Re: language design tradeoffs (Paul Raveling)
Fri, 11 Sep 1992 20:00:21 GMT

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Newsgroups: comp.compilers,comp.human-factors
From: (Paul Raveling)
Organization: Unify Corporation (Sacramento)
Date: Fri, 11 Sep 1992 20:00:21 GMT
References: 92-09-048 92-09-052
Keywords: design, parse, comment (Torben AEgidius Mogensen) writes:
> Several languages (e.g. Miranda) use EOL as separator. It gives an
> uncluttered syntax, but requires special structure if command or
> expressions can't fit on a line.

Once long ago this was considered easier than using a terminator such as
';' -- a prime example was FORTRAN. How many remember the thrill of
having their IBM FORTRAN II compiler patched to recognize record-mark (a
0-2-8 punch) as a statement terminator, making it possible to punch TWO
statements per card?

For a more modern and widespread example, there's the C preprocessor,
where macros are parsed as one line, though they're often written as
multiple lines ending with '\'.

Actually I like the idea of using EOL rather than ;. It eliminates a
cause of several common errors in compilation that need not happen, and it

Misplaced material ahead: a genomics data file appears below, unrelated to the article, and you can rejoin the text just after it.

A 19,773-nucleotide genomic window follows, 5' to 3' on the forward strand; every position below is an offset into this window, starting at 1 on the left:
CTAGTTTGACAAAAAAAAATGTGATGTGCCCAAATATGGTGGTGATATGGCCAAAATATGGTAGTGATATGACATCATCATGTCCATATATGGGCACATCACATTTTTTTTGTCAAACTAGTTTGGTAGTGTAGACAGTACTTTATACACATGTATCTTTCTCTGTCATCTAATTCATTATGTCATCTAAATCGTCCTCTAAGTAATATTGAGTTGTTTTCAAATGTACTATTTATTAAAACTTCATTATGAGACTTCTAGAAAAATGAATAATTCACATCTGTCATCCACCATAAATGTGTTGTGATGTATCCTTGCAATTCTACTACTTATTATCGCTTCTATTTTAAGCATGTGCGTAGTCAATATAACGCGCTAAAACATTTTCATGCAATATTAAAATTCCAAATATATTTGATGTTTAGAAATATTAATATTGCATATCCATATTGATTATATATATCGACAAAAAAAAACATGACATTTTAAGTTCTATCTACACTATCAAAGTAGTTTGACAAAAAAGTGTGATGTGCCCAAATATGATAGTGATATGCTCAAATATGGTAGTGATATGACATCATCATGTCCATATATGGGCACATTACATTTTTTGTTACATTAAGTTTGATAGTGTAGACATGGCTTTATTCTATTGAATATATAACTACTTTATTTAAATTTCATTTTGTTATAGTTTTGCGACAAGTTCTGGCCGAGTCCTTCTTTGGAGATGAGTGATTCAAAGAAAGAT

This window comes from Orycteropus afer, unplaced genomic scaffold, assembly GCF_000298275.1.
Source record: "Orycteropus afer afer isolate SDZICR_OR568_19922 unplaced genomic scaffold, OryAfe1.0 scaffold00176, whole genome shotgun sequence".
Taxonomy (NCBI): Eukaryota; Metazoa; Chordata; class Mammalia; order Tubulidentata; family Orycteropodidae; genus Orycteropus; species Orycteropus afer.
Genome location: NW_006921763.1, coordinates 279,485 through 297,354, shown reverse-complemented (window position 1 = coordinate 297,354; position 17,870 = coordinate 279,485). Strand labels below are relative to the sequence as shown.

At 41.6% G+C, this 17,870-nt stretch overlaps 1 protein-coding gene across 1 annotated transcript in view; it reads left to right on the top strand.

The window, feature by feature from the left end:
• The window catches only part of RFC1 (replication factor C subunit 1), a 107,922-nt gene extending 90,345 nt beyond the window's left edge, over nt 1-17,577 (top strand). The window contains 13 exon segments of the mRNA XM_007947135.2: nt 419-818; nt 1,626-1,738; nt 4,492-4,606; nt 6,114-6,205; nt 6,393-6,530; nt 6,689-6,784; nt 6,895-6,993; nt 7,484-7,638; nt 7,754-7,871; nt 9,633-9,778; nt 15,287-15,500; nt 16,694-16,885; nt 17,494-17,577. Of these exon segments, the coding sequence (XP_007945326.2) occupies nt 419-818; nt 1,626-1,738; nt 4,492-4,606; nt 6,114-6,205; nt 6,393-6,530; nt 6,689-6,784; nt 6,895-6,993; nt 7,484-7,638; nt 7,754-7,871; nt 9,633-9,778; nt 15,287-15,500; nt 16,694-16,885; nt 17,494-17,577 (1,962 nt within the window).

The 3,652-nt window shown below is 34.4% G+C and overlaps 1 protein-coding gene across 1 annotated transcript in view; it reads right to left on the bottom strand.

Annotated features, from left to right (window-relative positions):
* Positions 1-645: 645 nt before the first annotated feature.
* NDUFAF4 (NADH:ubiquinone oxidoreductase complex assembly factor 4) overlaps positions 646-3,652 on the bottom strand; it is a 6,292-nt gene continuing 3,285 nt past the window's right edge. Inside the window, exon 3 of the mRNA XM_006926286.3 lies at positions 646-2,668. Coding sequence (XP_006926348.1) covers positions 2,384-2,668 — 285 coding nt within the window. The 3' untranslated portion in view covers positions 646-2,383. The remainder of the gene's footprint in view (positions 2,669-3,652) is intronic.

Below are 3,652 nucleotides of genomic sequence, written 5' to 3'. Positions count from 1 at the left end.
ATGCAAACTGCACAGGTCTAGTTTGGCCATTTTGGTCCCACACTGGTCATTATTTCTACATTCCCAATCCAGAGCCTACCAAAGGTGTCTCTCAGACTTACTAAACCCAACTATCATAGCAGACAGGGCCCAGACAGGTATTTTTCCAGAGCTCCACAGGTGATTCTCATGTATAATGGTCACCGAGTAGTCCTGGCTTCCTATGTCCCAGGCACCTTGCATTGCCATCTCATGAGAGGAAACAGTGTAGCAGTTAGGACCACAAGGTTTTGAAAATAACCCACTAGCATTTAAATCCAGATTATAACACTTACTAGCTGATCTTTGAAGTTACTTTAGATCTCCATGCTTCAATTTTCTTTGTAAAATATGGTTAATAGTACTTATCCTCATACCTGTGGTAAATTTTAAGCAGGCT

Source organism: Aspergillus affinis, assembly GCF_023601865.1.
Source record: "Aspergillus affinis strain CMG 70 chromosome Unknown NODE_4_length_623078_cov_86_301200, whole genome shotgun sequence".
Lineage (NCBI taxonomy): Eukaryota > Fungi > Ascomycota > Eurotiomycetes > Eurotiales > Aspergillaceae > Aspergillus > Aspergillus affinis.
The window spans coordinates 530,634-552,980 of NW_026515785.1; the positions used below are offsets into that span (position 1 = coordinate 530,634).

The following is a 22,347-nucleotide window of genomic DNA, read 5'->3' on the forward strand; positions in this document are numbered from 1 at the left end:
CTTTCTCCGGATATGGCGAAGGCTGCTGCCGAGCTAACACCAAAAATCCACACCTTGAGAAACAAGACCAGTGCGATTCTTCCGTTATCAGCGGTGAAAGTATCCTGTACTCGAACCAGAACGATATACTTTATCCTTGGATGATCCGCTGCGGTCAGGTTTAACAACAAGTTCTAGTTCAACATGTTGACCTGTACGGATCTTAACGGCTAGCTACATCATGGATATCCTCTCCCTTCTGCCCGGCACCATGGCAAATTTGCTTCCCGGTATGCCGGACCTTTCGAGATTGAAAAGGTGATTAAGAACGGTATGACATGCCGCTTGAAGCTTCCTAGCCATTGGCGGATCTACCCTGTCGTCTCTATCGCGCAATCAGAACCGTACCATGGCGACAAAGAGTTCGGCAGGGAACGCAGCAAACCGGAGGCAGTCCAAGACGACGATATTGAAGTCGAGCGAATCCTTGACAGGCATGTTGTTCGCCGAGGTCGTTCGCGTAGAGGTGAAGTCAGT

need not have particularly adverse side effects.

Here's one example of a human factors trap in C that wouldn't be there
without ';'. The key is C's syntax definition for <statement> -- either
one simple statement terminated by ';' or a sequence of simple statements
surrounded by {}'s.

#define SOME_MACRO(A,B) \
xxx; /* one simple C statement */

is syntactically interchangeable with:

#define SOME_MACRO(A,B) \
{ xxx; yyy; } /* one compound C statement */

Now take this invocation:

if ( a == b )

But if your brain kicked in with the notion that SOME_MACRO(a,b)
invocation looks like it should be a statement, and you automatically
coded it as

   if ( a == b )

then the extra ';' terminates the entire 'if' statement and the following
'else' produces a syntax error. Or if you had left yourself open to the
dangling else problem in nested if's, it's possible to get no syntax error
but instead to get a surprising flow of control.

There's a second-level trap here too, based on using knowledge of
semicolons in software tools. I once saw someone encounter the trap above
when his automatic-indenting software demanded that the macro invocation
look like a statement, ending with a ';'. To accommodate this autoindent
software he took existing code that had been correct and appended a ';' to
each macro invocation. At least it caused no harm on MOST of the macro

But the whole thing isn't a problem if an unescaped EOL is a statement
Paul Raveling
[For people who don't know, there are straightforward albeit ugly ways around
the if, macro, and semicolon problem, e.g.:
#define foo(args) if(1) { /* macro body */ } else

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